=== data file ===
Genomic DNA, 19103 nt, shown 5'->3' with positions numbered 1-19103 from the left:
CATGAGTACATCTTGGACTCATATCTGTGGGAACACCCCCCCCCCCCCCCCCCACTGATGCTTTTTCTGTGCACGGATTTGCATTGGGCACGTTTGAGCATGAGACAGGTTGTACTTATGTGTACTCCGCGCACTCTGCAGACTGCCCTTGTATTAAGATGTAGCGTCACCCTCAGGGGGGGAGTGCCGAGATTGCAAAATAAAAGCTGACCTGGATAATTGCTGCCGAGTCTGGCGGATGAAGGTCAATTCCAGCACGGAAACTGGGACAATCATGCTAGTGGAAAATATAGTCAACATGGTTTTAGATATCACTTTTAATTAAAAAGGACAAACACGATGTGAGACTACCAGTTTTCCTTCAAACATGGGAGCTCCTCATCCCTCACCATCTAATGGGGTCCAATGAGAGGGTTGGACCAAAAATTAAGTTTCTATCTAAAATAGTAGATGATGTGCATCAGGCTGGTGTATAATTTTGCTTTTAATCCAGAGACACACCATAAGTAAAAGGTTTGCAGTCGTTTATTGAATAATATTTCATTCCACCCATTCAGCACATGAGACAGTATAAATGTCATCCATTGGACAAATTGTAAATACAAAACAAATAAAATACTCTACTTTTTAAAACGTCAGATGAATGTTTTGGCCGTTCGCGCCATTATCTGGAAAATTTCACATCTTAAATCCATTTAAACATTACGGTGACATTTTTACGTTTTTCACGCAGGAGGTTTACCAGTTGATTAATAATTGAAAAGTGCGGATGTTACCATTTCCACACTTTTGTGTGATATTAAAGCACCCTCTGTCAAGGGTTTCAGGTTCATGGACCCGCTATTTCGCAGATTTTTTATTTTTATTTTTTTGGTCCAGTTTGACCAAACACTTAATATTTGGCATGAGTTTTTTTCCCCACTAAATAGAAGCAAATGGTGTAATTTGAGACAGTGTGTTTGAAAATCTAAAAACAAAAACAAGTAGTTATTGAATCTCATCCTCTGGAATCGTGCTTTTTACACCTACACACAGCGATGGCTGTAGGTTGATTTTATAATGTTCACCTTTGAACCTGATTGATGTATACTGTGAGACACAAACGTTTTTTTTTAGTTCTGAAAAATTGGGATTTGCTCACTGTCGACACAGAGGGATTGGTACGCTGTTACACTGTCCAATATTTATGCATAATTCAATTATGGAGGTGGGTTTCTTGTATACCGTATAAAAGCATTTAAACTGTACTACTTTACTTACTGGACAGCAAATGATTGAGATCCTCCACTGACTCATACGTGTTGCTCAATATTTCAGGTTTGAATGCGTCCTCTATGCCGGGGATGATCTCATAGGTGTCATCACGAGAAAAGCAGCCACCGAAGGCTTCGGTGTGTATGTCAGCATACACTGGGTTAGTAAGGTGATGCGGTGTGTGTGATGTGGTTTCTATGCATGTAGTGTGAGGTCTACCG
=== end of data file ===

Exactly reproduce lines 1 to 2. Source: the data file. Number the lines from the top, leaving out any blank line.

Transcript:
Genomic DNA, 19103 nt, shown 5'->3' with positions numbered 1-19103 from the left:
CATGAGTACATCTTGGACTCATATCTGTGGGAACACCCCCCCCCCCCCCCCCCACTGATGCTTTTTCTGTGCACGGATTTGCATTGGGCACGTTTGAGCATGAGACAGGTTGTACTTATGTGTACTCCGCGCACTCTGCAGACTGCCCTTGTATTAAGATGTAGCGTCACCCTCAGGGGGGGAGTGCCGAGATTGCAAAATAAAAGCTGACCTGGATAATTGCTGCCGAGTCTGGCGGATGAAGGTCAATTCCAGCACGGAAACTGGGACAATCATGCTAGTGGAAAATATAGTCAACATGGTTTTAGATATCACTTTTAATTAAAAAGGACAAACACGATGTGAGACTACCAGTTTTCCTTCAAACATGGGAGCTCCTCATCCCTCACCATCTAATGGGGTCCAATGAGAGGGTTGGACCAAAAATTAAGTTTCTATCTAAAATAGTAGATGATGTGCATCAGGCTGGTGTATAATTTTGCTTTTAATCCAGAGACACACCATAAGTAAAAGGTTTGCAGTCGTTTATTGAATAATATTTCATTCCACCCATTCAGCACATGAGACAGTATAAATGTCATCCATTGGACAAATTGTAAATACAAAACAAATAAAATACTCTACTTTTTAAAACGTCAGATGAATGTTTTGGCCGTTCGCGCCATTATCTGGAAAATTTCACATCTTAAATCCATTTAAACATTACGGTGACATTTTTACGTTTTTCACGCAGGAGGTTTACCAGTTGATTAATAATTGAAAAGTGCGGATGTTACCATTTCCACACTTTTGTGTGATATTAAAGCACCCTCTGTCAAGGGTTTCAGGTTCATGGACCCGCTATTTCGCAGATTTTTTATTTTTATTTTTTTGGTCCAGTTTGACCAAACACTTAATATTTGGCATGAGTTTTTTTCCCCACTAAATAGAAGCAAATGGTGTAATTTGAGACAGTGTGTTTGAAAATCTAAAAACAAAAACAAGTAGTTATTGAATCTCATCCTCTGGAATCGTGCTTTTTACACCTACACACAGCGATGGCTGTAGGTTGATTTTATAATGTTCACCTTTGAACCTGATTGATGTATACTGTGAGACACAAACGTTTTTTTTTAGTTCTGAAAAATTGGGATTTGCTCACTGTCGACACAGAGGGATTGGTACGCTGTTACACTGTCCAATATTTATGCATAATTCAATTATGGAGGTGGGTTTCTTGTATACCGTATAAAAGCATTTAAACTGTACTACTTTACTTACTGGACAGCAAATGATTGAGATCCTCCACTGACTCATACGTGTTGCTCAATATTTCAGGTTTGAATGCGTCCTCTATGCCGGGGATGATCTCATAGGTGTCATCACGAGAAAAGCAGCCACCGAAGGCTTCGGTGTGTATGTCAGCATACACTGGGTTAGTAAGGTGATGCGGTGTGTGTGATGTGGTTTCTATGCATGTAGTGTGAGGTCTACCG